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FRT’s Fast Five: Week Ending October 1, 2021

Financial Recovery Technologies Fast Five provides you with the top news in shareholder class actions. Stay up-to-date on the latest developments in settled (U.S./Canada) claims filing opportunities, Antitrust settlements, Global Group Litigation matters and more. For more information, contact your Financial Recovery Technologies representative or email us.

1. Facing Lawsuit Over Insulin Pricing Disclosures, Novo Nordisk Inks $100M Settlement With Disgruntled Investors

After Novo Nordisk allegedly told investors it was resistant to industrywide insulin pricing pressures, some shareholders brought a class action lawsuit claiming they were misled. On Friday in a federal district court in New Jersey, Novo Nordisk agreed to a $100 million settlement with those disgruntled investors. The Danish drugmaker cut the deal while maintaining that the move was not an admission of wrongdoing. Novo Nordisk said the claims were without merit and that it was settling to “avoid the burden, inherent risk and expense of further litigation,” the Danish diabetes specialist said in a statement. Click here to read the full article.

2. Key Trends in Recent Cyber-Related Securities Class Actions

A review of recent cyber-related securities class actions reveals that plaintiffs have pursued three notable categories of suits this year: those aimed at remote service providers that saw unprecedented growth during the pandemic; those targeting entities that are subject to cyber- or privacy-related regulatory oversight in China; and those alleging insufficient disclosure following a breach. The review further demonstrates that large-cap corporations in the technology, services and financial sectors may be subject to increased risk of shareholder litigation in the wake of a cyber incident. These recent actions foretell potential future developments in cyber-related securities litigation while building on trends observed over the last several years. As these cases demonstrate, shareholder plaintiffs will likely continue to focus on public companies’ cybersecurity-related disclosures, particularly in the context of a quickly evolving technological landscape and regulatory environment. Click here to read the full article (subscription may be required).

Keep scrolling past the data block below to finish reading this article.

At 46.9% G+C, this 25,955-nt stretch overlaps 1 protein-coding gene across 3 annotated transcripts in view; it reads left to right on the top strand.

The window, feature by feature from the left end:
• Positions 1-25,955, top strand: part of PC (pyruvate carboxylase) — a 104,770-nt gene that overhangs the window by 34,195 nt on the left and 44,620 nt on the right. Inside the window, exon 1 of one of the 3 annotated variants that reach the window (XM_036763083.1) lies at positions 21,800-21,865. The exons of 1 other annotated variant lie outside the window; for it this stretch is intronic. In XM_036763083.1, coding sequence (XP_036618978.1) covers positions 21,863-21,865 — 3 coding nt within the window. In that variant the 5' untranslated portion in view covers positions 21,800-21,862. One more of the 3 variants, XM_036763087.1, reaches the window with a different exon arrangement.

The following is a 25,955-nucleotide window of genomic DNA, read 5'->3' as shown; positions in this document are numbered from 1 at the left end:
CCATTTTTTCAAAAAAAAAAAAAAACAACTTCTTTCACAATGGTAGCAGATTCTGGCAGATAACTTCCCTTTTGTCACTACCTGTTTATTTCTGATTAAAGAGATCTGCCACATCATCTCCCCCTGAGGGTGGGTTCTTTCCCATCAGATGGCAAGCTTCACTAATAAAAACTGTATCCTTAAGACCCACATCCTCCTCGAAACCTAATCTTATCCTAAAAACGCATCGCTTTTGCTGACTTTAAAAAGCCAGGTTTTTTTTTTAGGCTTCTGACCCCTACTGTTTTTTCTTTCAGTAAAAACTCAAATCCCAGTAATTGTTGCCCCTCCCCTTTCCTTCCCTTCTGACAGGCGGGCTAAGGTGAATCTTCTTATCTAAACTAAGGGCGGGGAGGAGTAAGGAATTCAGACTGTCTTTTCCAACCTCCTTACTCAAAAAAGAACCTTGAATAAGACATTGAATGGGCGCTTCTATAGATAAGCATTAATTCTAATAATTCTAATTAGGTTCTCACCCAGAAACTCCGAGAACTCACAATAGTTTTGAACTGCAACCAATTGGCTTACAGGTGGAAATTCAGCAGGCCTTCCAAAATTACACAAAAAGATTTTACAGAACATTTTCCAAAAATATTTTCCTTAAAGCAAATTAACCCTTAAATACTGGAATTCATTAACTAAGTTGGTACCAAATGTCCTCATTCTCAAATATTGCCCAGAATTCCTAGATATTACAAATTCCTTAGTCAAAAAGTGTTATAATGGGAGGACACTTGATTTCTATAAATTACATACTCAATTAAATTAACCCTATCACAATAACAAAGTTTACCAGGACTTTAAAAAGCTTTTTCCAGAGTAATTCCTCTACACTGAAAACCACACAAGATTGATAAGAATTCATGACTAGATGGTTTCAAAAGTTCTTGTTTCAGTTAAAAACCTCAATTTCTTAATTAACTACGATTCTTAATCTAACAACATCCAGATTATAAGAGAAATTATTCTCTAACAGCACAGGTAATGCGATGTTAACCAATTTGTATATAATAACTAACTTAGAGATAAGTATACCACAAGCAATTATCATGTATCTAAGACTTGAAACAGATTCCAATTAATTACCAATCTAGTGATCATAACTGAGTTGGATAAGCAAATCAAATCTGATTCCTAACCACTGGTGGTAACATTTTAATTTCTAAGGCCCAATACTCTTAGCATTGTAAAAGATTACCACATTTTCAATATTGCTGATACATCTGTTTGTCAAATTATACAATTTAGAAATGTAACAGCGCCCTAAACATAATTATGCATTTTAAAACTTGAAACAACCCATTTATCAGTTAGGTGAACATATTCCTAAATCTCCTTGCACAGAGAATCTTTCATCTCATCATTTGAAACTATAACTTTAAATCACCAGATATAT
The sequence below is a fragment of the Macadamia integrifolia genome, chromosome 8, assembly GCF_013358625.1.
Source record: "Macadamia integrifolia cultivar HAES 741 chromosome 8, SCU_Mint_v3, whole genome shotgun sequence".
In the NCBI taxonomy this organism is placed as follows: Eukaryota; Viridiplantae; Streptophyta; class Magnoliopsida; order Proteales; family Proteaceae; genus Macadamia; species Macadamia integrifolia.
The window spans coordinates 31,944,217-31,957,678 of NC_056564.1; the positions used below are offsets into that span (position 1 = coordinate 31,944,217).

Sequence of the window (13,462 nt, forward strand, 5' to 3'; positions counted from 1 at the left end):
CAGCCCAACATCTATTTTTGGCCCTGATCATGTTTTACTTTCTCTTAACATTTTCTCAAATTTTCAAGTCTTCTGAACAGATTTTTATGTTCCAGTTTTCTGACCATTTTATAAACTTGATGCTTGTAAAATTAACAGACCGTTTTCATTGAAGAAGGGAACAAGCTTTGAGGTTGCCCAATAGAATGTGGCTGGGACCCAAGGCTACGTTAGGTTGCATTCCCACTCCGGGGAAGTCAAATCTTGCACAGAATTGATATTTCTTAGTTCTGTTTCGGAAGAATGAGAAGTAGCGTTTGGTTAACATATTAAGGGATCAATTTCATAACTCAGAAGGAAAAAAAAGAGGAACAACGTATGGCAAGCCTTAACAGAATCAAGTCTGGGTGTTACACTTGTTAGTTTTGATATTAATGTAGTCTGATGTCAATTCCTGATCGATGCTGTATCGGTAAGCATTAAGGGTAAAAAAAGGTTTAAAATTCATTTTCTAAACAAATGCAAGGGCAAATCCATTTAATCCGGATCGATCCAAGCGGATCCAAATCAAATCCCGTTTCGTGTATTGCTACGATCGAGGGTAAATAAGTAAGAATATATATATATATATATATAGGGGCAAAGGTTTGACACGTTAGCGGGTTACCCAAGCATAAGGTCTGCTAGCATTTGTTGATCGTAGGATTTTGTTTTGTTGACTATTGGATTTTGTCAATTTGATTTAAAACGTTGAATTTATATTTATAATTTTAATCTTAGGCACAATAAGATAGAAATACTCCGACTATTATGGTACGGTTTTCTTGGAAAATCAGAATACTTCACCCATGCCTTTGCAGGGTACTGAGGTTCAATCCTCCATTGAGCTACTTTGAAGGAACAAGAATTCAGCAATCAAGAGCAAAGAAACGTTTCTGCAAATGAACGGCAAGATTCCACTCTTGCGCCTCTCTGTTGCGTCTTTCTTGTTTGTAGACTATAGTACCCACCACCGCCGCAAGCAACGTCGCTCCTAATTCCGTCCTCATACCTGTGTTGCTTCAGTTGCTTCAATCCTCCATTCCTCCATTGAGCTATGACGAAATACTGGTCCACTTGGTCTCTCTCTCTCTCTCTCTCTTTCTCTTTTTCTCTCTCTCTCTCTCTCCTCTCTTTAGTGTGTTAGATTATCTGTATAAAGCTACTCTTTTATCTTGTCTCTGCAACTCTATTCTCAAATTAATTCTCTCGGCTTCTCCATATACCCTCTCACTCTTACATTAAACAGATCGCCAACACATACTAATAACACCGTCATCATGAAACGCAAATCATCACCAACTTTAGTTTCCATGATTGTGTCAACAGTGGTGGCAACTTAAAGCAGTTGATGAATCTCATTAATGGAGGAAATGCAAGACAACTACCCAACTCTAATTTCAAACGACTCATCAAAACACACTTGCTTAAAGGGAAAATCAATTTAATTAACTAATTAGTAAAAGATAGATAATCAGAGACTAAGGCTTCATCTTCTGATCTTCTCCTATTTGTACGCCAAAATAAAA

3. Former Tekkie Town CEO Asks Court to Block Steinhoff’s R25bn Settlement Plan

Bernard Mostert, the former CEO of shoe retailer Tekkie Town, is continuing his bid to try to stop retailer Steinhoff from clinching a deal to pay out billions of rands to claimants in return for dropping all claims against the group. On Wednesday, Mostert – who is also involved in a separate bid to have Steinhoff liquidated – lodged an affidavit in the Western Cape Town Court opposing Steinhoff’s application to have its R25-billion settlement proposal made binding. Under the proposal, litigants will be paid out a proportion of their verified claims stemming from the dramatic drop in Steinhoff’s share price. They will have to drop all legal challenges against the retailer, which will not admit any liability. Click here to read the full article (subscription may be required).